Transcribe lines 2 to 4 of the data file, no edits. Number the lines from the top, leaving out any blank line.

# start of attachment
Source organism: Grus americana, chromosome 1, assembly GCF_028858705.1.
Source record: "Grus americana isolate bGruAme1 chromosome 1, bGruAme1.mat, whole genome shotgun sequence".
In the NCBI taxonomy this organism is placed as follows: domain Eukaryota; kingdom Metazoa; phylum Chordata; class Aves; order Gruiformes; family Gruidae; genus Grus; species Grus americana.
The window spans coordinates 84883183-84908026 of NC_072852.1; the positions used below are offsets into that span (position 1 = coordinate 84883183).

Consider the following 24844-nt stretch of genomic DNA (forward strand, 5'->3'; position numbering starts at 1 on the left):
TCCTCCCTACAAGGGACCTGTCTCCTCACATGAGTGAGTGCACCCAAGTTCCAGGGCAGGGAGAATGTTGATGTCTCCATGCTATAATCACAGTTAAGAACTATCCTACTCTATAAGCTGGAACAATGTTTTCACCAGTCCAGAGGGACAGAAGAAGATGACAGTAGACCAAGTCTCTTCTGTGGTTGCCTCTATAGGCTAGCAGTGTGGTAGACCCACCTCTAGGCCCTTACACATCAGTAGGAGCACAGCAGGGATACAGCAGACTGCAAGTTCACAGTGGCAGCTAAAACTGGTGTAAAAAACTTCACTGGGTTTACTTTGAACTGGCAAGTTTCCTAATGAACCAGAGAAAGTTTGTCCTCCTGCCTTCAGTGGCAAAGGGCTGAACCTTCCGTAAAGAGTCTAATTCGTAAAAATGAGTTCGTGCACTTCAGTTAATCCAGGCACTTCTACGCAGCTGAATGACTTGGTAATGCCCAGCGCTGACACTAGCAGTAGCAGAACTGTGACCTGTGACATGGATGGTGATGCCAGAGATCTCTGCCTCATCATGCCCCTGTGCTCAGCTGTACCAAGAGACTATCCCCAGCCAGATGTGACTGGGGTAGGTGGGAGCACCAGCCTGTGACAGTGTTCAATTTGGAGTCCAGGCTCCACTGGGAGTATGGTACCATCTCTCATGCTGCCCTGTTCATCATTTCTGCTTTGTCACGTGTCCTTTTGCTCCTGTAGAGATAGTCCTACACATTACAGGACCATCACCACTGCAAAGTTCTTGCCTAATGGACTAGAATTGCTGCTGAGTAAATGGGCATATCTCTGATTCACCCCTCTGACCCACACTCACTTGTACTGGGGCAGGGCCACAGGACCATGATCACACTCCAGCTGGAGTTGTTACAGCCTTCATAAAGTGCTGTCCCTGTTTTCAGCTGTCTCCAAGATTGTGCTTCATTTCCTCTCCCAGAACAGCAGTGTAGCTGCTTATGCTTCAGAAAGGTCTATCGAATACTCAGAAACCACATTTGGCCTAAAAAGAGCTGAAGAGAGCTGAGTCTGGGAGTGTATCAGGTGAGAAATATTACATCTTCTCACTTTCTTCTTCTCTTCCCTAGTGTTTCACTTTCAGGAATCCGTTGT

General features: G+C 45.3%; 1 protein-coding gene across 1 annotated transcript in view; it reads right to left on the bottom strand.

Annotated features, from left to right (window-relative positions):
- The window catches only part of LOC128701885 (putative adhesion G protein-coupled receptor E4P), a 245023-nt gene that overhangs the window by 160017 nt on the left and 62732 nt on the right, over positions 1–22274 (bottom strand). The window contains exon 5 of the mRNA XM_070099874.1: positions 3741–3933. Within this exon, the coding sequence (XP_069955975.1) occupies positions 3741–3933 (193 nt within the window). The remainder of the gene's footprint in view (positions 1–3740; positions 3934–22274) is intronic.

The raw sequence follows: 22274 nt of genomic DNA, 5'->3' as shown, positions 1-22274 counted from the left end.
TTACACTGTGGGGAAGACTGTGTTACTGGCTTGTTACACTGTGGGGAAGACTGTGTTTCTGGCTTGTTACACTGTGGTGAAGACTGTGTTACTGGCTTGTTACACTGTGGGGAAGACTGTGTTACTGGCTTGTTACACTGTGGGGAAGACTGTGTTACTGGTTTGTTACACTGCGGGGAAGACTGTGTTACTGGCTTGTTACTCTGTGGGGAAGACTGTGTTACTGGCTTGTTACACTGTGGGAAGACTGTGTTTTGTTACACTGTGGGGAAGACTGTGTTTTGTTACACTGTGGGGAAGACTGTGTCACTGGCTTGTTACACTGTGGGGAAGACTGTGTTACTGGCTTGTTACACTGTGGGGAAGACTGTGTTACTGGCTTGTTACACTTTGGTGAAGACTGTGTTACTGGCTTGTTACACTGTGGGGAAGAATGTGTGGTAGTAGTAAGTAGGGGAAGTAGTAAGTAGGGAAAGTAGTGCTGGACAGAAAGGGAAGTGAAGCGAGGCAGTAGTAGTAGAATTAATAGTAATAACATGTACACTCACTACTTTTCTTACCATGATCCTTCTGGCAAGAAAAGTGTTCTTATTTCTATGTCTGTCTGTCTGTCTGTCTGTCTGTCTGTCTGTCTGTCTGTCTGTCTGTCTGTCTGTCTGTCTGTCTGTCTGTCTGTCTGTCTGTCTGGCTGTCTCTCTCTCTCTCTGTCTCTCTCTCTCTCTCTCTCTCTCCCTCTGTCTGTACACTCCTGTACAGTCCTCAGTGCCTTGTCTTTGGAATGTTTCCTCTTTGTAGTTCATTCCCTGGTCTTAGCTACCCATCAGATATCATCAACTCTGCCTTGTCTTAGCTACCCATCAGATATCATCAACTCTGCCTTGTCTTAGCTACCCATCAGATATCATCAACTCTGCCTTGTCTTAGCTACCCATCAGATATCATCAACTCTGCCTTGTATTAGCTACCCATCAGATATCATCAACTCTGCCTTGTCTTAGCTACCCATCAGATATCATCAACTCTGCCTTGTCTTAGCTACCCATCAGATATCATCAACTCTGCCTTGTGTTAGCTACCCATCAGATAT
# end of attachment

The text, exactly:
Source record: "Grus americana isolate bGruAme1 chromosome 1, bGruAme1.mat, whole genome shotgun sequence".
In the NCBI taxonomy this organism is placed as follows: domain Eukaryota; kingdom Metazoa; phylum Chordata; class Aves; order Gruiformes; family Gruidae; genus Grus; species Grus americana.
The window spans coordinates 84883183-84908026 of NC_072852.1; the positions used below are offsets into that span (position 1 = coordinate 84883183).